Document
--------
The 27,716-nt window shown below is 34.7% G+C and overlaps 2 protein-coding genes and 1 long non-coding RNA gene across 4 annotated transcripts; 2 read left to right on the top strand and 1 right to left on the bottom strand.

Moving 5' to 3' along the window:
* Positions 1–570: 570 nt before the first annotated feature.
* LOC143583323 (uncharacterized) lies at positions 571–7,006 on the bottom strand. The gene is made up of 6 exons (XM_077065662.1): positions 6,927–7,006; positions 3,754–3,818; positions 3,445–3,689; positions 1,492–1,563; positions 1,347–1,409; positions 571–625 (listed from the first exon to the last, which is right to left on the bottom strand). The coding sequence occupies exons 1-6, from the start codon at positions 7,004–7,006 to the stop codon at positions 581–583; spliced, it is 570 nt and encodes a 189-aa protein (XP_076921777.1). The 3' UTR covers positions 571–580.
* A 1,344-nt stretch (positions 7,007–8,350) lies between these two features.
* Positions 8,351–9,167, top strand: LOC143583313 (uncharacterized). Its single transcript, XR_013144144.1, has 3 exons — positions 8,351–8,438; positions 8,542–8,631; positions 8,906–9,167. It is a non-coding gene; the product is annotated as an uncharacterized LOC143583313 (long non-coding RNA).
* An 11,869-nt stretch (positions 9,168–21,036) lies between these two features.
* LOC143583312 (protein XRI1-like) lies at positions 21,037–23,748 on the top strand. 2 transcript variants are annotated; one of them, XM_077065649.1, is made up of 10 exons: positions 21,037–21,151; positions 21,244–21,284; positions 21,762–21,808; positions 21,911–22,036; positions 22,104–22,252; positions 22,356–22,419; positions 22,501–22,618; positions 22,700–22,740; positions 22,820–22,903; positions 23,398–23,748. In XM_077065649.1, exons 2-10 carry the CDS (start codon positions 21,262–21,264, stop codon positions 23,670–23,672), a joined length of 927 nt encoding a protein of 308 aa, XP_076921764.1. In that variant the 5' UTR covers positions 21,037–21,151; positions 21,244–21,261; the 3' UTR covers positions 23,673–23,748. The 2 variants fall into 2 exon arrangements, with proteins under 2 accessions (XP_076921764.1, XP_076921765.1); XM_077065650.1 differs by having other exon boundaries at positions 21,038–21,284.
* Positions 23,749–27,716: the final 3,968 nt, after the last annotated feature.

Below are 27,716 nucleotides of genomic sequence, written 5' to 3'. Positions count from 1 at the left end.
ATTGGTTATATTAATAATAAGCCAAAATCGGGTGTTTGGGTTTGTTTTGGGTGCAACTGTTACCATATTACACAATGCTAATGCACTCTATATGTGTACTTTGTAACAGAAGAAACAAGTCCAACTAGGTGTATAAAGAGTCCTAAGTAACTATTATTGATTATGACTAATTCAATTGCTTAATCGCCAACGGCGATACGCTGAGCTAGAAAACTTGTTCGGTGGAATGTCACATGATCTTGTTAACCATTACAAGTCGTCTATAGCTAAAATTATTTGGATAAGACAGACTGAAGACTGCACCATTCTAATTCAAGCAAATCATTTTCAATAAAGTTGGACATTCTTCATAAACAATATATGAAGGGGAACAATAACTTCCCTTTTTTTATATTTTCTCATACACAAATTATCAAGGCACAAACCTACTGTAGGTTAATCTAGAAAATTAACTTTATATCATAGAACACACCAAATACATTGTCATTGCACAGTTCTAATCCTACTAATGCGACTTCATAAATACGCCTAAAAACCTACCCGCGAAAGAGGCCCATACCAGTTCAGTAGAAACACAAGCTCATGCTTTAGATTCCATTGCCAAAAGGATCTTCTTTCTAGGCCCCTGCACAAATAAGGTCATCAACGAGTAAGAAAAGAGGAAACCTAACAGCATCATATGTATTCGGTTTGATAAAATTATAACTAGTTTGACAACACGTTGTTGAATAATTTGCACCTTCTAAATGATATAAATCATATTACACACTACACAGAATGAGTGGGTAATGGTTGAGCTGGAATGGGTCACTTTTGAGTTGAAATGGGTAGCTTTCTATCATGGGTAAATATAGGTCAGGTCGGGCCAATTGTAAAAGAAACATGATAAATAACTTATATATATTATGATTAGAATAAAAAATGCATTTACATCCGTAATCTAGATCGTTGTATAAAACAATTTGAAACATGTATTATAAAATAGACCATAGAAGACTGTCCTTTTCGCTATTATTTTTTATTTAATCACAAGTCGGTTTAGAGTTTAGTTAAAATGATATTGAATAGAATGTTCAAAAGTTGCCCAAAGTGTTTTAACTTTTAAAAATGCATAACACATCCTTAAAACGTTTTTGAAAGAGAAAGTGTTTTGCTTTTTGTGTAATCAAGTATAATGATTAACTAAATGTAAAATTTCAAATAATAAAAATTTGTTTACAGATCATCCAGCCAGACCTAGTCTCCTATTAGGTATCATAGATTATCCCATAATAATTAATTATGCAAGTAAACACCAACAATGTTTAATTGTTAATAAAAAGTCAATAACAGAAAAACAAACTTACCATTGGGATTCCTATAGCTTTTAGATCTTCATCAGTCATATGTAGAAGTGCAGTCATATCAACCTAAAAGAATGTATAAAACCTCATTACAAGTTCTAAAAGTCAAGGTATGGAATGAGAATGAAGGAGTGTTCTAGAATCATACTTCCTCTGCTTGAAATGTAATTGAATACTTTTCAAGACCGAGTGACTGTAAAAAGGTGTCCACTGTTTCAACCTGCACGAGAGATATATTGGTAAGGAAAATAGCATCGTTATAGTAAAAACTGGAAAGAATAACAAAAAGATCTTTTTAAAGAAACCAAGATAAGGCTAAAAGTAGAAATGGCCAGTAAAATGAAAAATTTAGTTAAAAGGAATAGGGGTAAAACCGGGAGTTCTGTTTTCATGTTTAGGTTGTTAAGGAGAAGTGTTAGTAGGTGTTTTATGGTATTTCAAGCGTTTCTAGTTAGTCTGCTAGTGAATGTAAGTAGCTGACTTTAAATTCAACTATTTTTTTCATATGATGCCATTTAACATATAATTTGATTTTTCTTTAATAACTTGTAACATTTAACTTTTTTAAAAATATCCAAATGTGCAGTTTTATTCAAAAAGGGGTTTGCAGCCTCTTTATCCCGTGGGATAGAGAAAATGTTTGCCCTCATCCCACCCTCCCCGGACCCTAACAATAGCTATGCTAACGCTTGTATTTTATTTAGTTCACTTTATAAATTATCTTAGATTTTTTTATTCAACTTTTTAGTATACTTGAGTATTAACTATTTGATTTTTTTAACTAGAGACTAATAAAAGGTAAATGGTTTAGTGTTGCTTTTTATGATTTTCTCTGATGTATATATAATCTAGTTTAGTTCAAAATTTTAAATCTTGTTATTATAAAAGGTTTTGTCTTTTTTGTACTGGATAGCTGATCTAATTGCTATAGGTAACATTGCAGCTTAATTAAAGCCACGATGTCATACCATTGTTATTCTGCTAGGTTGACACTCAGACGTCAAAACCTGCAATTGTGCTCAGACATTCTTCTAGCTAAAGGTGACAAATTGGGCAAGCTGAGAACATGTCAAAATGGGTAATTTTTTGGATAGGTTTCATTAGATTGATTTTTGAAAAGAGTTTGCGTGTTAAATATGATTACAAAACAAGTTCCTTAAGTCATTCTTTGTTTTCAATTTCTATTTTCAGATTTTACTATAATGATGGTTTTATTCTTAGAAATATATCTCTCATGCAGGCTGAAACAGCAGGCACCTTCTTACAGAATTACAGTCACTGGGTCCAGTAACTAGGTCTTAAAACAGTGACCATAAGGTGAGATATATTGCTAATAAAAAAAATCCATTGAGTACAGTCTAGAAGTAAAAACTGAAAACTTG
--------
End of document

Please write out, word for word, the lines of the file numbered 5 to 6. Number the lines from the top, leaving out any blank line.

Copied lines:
* A 1,344-nt stretch (positions 7,007–8,350) lies between these two features.
* Positions 8,351–9,167, top strand: LOC143583313 (uncharacterized). Its single transcript, XR_013144144.1, has 3 exons — positions 8,351–8,438; positions 8,542–8,631; positions 8,906–9,167. It is a non-coding gene; the product is annotated as an uncharacterized LOC143583313 (long non-coding RNA).